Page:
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Monday Night War: May 1996



A major star jumps from the WWF to WCW, and the war shifts heavily in favor of the Ted Turner owned company, WCW.

May 6th:
WWF RAW: 4.1

WCW Nitro: 1.9

RAW started the month strong by crushing Nitro in the ratings with a 4.1. RAW featured Marc Mero competing in singles action against 1-2-3 Kid in one of his final appearances for the company. The main event saw The Undertaker defeat Owen Hart.

Nitro struggled this week despite a rather strong card. Dean Malenko wrestled Japanese icon Jushin Liger. The ever popular Sting wrestled Lord Steven Regal. WCW World Champion The Giant defended the title against Jim Duggan, which isn’t nearly as strong as their main events had been in recent weeks.

WWF World Champion HBK retaining the title over HHH.

WWF World Champion HBK retaining the title over HHH.

May 13th:
WWF RAW: 3.5

WCW Nitro: 2.3

RAW continued to have a big lead over Nitro, but viewers shifted over to Nitro following last weeks episode. The Mankind/Undertaker feud advanced as Mankind put the Mandible Claw on Taker to allow Goldust to seductively crawl over the Undertaker, whom was scheduled to wrestle the Phenom on pay per view. The main event saw WWF World Champion pin Hunter Hearst Helmsley.

Over on Nitro, Steiner Brothers battled former ECW tag team Public Enemy. Dave Finlay continued to compete against the very best in the company when he lost to Chris Benoit. Ric Flair was in action against V.K. Wallstreet (the former IRS). The main event saw WCW World Champion defend the title in singles action against Lex Luger. A stronger main event that provided a slight jump in the ratings for Nitro.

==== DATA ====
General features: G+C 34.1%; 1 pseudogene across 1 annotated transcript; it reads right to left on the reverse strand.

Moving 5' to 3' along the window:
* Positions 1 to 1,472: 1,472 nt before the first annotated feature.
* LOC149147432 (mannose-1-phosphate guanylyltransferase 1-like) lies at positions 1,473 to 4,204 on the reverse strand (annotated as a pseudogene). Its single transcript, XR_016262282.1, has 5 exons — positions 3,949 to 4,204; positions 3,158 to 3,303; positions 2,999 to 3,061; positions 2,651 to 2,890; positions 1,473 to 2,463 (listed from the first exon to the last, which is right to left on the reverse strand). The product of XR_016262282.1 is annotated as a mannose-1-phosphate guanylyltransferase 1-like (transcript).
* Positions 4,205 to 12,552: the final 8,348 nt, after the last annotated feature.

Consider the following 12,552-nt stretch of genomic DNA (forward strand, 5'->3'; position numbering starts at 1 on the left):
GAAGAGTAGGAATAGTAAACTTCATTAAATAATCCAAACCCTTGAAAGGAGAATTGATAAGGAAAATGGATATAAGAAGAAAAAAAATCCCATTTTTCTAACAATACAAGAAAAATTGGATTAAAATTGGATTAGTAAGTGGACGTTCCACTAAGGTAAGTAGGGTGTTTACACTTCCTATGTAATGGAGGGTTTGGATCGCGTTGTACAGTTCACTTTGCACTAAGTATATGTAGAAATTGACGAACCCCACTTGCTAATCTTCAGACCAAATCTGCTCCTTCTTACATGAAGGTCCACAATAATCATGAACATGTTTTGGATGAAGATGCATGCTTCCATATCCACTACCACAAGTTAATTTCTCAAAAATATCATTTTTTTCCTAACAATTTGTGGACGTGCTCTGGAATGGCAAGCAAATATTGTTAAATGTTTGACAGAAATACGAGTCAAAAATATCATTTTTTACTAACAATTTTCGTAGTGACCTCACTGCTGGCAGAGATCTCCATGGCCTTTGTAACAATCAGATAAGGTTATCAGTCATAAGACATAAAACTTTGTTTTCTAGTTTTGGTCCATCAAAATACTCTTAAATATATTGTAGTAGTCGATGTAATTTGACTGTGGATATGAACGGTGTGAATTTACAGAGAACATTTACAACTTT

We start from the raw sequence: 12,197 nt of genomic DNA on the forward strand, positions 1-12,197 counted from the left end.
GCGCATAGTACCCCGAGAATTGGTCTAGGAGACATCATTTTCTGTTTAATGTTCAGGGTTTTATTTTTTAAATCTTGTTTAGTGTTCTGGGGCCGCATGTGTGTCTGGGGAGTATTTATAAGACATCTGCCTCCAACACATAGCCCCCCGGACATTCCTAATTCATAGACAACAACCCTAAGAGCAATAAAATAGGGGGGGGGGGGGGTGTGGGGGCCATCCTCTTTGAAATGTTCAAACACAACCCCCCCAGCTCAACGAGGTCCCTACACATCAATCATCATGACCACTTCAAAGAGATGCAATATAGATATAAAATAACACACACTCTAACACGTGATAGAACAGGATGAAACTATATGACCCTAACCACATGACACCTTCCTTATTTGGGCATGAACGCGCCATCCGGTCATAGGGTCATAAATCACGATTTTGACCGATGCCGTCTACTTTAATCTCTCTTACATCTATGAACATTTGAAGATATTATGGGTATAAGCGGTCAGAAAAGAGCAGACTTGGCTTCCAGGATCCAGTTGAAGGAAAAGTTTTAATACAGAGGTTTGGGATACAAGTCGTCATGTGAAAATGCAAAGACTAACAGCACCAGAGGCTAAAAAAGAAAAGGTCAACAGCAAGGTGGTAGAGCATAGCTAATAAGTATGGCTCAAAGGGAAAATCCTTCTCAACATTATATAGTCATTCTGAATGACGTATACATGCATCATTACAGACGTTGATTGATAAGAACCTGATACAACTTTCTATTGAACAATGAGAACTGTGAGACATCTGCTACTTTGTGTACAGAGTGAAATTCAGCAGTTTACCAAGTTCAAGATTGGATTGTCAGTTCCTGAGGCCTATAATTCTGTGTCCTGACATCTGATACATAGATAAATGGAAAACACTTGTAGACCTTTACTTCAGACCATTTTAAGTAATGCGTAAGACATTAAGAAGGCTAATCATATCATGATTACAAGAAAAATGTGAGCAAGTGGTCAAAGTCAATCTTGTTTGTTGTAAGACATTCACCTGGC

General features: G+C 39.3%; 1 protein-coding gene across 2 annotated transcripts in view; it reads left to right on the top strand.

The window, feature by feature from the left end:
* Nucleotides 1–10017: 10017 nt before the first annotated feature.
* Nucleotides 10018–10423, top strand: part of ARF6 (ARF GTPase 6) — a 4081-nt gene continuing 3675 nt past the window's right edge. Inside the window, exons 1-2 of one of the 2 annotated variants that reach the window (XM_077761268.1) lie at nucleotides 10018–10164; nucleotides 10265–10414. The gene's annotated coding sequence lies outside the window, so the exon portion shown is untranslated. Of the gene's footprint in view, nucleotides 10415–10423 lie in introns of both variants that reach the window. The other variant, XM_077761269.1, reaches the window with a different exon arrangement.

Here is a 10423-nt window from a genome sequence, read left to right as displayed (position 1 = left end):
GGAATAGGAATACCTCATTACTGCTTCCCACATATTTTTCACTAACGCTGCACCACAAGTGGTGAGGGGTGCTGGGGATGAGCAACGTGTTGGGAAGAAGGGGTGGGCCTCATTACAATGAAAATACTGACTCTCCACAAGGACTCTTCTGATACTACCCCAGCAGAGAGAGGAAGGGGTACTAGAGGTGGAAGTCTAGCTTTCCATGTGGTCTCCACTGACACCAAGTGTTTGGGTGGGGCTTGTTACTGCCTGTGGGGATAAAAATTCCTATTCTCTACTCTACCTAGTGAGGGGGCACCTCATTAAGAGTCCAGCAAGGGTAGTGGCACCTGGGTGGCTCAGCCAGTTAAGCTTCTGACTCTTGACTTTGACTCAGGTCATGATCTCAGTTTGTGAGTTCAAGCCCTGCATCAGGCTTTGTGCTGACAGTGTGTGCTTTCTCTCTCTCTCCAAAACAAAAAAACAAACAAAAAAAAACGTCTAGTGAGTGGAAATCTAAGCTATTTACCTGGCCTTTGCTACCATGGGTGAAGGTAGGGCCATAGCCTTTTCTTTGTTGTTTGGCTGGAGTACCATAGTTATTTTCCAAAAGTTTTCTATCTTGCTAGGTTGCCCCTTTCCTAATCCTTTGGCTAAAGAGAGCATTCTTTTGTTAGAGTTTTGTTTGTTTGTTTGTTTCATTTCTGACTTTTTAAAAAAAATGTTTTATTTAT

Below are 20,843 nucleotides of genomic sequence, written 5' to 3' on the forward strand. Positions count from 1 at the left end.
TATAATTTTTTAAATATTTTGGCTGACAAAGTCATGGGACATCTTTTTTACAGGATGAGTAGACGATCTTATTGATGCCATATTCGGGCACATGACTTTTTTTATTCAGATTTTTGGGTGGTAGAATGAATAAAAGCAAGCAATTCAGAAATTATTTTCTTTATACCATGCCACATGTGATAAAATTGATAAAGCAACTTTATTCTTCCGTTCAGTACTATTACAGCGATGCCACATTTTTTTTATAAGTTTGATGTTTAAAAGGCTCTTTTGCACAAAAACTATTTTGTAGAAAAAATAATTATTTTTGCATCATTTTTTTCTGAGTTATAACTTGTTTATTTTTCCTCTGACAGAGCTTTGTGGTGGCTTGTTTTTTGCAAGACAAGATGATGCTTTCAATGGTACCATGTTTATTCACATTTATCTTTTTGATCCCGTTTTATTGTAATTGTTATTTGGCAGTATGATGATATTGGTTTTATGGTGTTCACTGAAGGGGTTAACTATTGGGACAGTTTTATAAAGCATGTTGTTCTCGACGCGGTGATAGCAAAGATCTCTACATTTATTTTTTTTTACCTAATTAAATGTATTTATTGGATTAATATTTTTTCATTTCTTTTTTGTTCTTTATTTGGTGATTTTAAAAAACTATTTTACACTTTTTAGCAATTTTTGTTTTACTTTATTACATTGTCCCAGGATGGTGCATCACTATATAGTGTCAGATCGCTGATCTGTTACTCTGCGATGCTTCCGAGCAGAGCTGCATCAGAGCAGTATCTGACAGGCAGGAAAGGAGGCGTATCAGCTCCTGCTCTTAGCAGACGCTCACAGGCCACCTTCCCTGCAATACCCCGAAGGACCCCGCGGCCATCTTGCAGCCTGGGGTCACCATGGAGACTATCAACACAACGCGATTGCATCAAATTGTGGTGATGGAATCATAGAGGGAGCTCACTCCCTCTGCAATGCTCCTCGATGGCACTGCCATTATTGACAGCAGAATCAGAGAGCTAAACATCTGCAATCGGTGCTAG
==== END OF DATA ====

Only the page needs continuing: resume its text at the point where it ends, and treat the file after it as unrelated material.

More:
May 20th:
WWF RAW: 2.3
WCW Nitro: 3.1

A rather steep decline for RAW this week as it wasn’t a strong show on any level. Austin continued his long feud with Marc Mero (the former Johnny B. Badd in WCW). Savio Vega sent the 1-2-3 Kid packing to WCW as this would be Kid’s last appearance for two years. Mankind viciously attacked The Undertaker, who was trapped in a casket. The main event saw Jake Roberts continue his comeback campaign against the British Bulldog, the number one contender for the WWF World Championship.

Nitro takes over the number one spot with a couple of big matches taking place. Ric Flair wrestled Eddie Guerrero, Sting and Lex Luger defended the WCW World Tag Team Championships against the Faces of Fear. WCW World Champion The Giant continued to defend the belt on a regular basis when he pinned Arn Anderson in the main event.

May 27th:
WWF RAW: 2.3
WCW Nitro: 2.8

The night after the Beware of Dog pay per view which had some technical difficulties. RAW saw the Ultimate Warrior compete against Goldust. The main event put the undefeated Ahmed Johnson against Big Van Vader, who had been on a role since debuting in the company back in January.

Action wise, Nitro didn’t have anything of interest aside from the main event of Sting taking on Scott Steiner. I mean, WCW World Champion The Giant defended against Shark, just to give you an idea of what was going on for matches. However, the biggest addition to WCW in recent memory, including the Lex Luger arrival, saw Scott Hall (Razor Ramon in the WWF) jump ship and reveal to the crowd that they know who he is but they don’t know why he is in the company. He was there to declare war on WCW. The debut would cause a huge amount of interest to be shifted to WCW.